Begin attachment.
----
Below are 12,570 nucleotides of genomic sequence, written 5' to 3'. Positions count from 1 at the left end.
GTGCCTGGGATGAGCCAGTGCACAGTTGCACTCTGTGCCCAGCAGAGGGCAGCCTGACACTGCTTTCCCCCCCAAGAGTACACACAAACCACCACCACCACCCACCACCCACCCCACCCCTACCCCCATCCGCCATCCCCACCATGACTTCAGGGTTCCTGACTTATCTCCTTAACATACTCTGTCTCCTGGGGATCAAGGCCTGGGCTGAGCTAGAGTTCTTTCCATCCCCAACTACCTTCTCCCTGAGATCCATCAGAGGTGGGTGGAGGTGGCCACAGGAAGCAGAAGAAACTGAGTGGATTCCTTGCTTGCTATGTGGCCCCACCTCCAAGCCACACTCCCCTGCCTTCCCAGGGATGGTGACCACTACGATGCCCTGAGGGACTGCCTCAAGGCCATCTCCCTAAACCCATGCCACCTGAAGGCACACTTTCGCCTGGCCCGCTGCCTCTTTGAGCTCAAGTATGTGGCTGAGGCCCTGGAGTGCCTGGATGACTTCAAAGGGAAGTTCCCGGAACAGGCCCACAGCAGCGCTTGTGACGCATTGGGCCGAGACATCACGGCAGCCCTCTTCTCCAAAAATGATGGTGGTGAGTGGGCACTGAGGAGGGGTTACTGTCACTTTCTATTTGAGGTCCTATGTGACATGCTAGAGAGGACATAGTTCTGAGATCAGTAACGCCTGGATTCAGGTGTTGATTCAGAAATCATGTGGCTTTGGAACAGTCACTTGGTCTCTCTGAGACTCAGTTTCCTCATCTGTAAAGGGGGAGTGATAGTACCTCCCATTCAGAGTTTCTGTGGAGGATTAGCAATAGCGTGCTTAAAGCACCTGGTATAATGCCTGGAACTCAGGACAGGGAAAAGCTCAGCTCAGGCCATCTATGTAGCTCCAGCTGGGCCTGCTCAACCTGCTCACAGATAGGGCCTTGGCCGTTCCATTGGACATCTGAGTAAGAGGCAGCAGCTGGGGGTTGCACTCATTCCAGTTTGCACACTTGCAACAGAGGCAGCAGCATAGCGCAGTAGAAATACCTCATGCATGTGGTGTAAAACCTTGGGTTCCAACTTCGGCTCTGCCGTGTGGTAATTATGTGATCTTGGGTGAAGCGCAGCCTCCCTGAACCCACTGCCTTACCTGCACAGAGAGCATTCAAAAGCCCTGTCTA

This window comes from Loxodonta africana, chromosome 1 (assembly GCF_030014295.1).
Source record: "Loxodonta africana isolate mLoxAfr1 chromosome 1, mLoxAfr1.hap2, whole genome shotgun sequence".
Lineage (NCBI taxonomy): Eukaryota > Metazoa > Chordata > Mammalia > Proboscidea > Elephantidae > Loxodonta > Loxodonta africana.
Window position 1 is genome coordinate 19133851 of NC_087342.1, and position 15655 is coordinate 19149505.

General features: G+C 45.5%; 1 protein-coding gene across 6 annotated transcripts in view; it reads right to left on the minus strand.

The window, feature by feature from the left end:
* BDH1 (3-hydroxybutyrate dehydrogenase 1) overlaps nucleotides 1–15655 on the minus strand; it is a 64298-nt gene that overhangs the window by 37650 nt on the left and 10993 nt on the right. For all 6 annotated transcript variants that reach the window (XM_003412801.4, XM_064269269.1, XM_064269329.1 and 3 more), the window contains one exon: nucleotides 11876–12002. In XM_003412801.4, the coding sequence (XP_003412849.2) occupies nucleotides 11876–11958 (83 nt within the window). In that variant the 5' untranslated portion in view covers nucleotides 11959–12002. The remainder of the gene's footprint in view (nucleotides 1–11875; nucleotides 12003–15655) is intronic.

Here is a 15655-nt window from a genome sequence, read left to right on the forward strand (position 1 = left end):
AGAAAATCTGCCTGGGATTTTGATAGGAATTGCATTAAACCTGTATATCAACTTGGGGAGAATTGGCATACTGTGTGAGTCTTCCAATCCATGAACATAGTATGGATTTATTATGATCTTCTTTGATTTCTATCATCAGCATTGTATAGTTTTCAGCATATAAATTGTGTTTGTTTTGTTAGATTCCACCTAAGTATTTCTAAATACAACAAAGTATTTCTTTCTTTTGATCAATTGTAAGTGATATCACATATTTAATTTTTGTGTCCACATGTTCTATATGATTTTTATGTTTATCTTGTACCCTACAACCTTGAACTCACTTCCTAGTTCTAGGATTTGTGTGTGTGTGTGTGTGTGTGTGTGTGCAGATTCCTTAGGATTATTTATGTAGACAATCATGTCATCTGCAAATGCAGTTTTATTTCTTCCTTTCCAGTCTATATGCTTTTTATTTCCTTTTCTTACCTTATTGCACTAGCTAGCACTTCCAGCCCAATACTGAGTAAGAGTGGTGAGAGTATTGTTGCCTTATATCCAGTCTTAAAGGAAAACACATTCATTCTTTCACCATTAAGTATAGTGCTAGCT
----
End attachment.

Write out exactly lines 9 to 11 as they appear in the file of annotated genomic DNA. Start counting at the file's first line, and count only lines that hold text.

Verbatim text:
* BDH1 (3-hydroxybutyrate dehydrogenase 1) overlaps nucleotides 1–15655 on the minus strand; it is a 64298-nt gene that overhangs the window by 37650 nt on the left and 10993 nt on the right. For all 6 annotated transcript variants that reach the window (XM_003412801.4, XM_064269269.1, XM_064269329.1 and 3 more), the window contains one exon: nucleotides 11876–12002. In XM_003412801.4, the coding sequence (XP_003412849.2) occupies nucleotides 11876–11958 (83 nt within the window). In that variant the 5' untranslated portion in view covers nucleotides 11959–12002. The remainder of the gene's footprint in view (nucleotides 1–11875; nucleotides 12003–15655) is intronic.

Here is a 15655-nt window from a genome sequence, read left to right on the forward strand (position 1 = left end):
AGAAAATCTGCCTGGGATTTTGATAGGAATTGCATTAAACCTGTATATCAACTTGGGGAGAATTGGCATACTGTGTGAGTCTTCCAATCCATGAACATAGTATGGATTTATTATGATCTTCTTTGATTTCTATCATCAGCATTGTATAGTTTTCAGCATATAAATTGTGTTTGTTTTGTTAGATTCCACCTAAGTATTTCTAAATACAACAAAGTATTTCTTTCTTTTGATCAATTGTAAGTGATATCACATATTTAATTTTTGTGTCCACATGTTCTATATGATTTTTATGTTTATCTTGTACCCTACAACCTTGAACTCACTTCCTAGTTCTAGGATTTGTGTGTGTGTGTGTGTGTGTGTGTGTGCAGATTCCTTAGGATTATTTATGTAGACAATCATGTCATCTGCAAATGCAGTTTTATTTCTTCCTTTCCAGTCTATATGCTTTTTATTTCCTTTTCTTACCTTATTGCACTAGCTAGCACTTCCAGCCCAATACTGAGTAAGAGTGGTGAGAGTATTGTTGCCTTATATCCAGTCTTAAAGGAAAACACATTCATTCTTTCACCATTAAGTATAGTGCTAGCT